Last Updated: 2019-01-11
Living things are the most natural of things, and human beings are the most natural of living beings.
Life is a continuum. All living things have needs (ἐπιθυμίαι) for sunlight, water, warmth, nutrition, homeostasis, and the like. Animals, because they have perception and movement, not only have needs but also wants (θυμοί) and thus seek to gain what appears pleasant or beneficial; they not only live, they have a way of life (βίος). Humans, because we have reason and speech and a sense of the future, not only have underlying needs and immediate wants but also have wishes (βούλησεις) and make choices (αἵρεσεις) and establish plans (προαίρεσεις) and take action (πράξις); we can succeed in reflection (εὐβουλία) and conduct (εὐπραξία); we can not only live, but live well (εὐδαιμονία).
Living well is a continuum, too. Some people are from birth so lacking in forethought and other basic human qualities that they lead a kind of animal existence. Others, altogether the worst, fall so far short of their human potential that they descend into corruption (μοχθηρία) and thus choose purposes that are unworthy (φαῦλος), take actions that are bad (κακός), and act for reasons that are repulsively wrong (αίσχρός). Somewhat better are those who wish for what is good but whose thoughts and actions can be warped by desires and pleasures, so that they experience a lack of self-restraint (ἀκρασία); they might function well in some areas of life but miss the mark in areas where they cannot resist temptation (e.g., they might be unfaithful spouses or heavy drinkers or compulsive gamblers). The more decent sort of human being experiences the same kind of desires and pleasures, but is able to overcome them through force of thought and will, and thus act with self-control (ἐγκράτεια). Altogether good (ἀγαθός) are those with such excellence (ἀρετή) that they take pleasure in acting for the sake of what is beautifully right (καλός); to help us achieve this height of excellence, we study what Aristotle wrote about character and wisdom. At times Aristotle hints at the possibility of the sage, who leads a godlike existence; but he says so little about the matter, and his portrait of personal excellence is already so challenging, that it is enough to focus instead on the life of ἀρετή.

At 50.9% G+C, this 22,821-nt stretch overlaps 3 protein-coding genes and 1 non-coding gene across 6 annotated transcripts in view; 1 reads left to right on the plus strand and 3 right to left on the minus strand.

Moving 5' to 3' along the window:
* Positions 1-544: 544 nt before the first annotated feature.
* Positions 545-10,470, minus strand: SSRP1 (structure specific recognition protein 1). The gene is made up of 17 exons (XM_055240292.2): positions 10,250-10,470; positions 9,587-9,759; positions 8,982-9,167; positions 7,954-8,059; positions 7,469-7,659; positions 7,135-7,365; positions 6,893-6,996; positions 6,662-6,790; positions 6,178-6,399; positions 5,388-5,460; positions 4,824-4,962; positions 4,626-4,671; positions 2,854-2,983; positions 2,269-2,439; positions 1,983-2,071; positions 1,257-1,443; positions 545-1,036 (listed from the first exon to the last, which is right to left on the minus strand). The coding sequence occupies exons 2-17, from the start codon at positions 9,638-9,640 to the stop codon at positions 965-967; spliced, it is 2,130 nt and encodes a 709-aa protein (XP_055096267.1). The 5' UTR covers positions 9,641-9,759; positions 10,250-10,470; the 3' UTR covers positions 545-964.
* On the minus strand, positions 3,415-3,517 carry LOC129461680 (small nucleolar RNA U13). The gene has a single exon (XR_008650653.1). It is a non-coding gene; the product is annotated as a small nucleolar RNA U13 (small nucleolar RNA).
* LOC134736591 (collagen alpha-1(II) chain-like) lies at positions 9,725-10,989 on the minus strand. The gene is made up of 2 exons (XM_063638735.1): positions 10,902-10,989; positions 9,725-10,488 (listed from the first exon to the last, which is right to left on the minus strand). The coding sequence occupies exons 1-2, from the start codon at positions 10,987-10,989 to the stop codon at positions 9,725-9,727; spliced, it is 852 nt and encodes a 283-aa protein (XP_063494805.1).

Peter Saint-Andre > Writings > Aristotle